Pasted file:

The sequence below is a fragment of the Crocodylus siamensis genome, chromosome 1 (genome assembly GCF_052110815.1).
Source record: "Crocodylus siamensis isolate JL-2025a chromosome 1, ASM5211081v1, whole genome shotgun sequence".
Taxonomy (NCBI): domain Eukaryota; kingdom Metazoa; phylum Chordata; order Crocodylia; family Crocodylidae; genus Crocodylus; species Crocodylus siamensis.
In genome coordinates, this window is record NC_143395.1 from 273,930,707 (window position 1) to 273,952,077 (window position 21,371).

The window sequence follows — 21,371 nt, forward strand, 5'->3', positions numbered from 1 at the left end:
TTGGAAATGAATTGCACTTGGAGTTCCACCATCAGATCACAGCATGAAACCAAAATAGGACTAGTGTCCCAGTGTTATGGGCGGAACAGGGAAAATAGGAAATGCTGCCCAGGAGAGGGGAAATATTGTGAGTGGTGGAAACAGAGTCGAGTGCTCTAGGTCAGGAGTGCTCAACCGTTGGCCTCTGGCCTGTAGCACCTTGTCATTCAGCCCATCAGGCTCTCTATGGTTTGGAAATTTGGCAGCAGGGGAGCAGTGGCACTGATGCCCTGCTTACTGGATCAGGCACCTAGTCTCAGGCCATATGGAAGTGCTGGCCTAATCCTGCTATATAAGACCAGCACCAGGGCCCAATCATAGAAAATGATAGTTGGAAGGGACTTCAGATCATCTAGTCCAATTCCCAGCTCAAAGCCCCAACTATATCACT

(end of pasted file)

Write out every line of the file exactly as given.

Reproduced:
The sequence below is a fragment of the Crocodylus siamensis genome, chromosome 1 (genome assembly GCF_052110815.1).
Source record: "Crocodylus siamensis isolate JL-2025a chromosome 1, ASM5211081v1, whole genome shotgun sequence".
Taxonomy (NCBI): domain Eukaryota; kingdom Metazoa; phylum Chordata; order Crocodylia; family Crocodylidae; genus Crocodylus; species Crocodylus siamensis.
In genome coordinates, this window is record NC_143395.1 from 273,930,707 (window position 1) to 273,952,077 (window position 21,371).

The window sequence follows — 21,371 nt, forward strand, 5'->3', positions numbered from 1 at the left end:
TTGGAAATGAATTGCACTTGGAGTTCCACCATCAGATCACAGCATGAAACCAAAATAGGACTAGTGTCCCAGTGTTATGGGCGGAACAGGGAAAATAGGAAATGCTGCCCAGGAGAGGGGAAATATTGTGAGTGGTGGAAACAGAGTCGAGTGCTCTAGGTCAGGAGTGCTCAACCGTTGGCCTCTGGCCTGTAGCACCTTGTCATTCAGCCCATCAGGCTCTCTATGGTTTGGAAATTTGGCAGCAGGGGAGCAGTGGCACTGATGCCCTGCTTACTGGATCAGGCACCTAGTCTCAGGCCATATGGAAGTGCTGGCCTAATCCTGCTATATAAGACCAGCACCAGGGCCCAATCATAGAAAATGATAGTTGGAAGGGACTTCAGATCATCTAGTCCAATTCCCAGCTCAAAGCCCCAACTATATCACT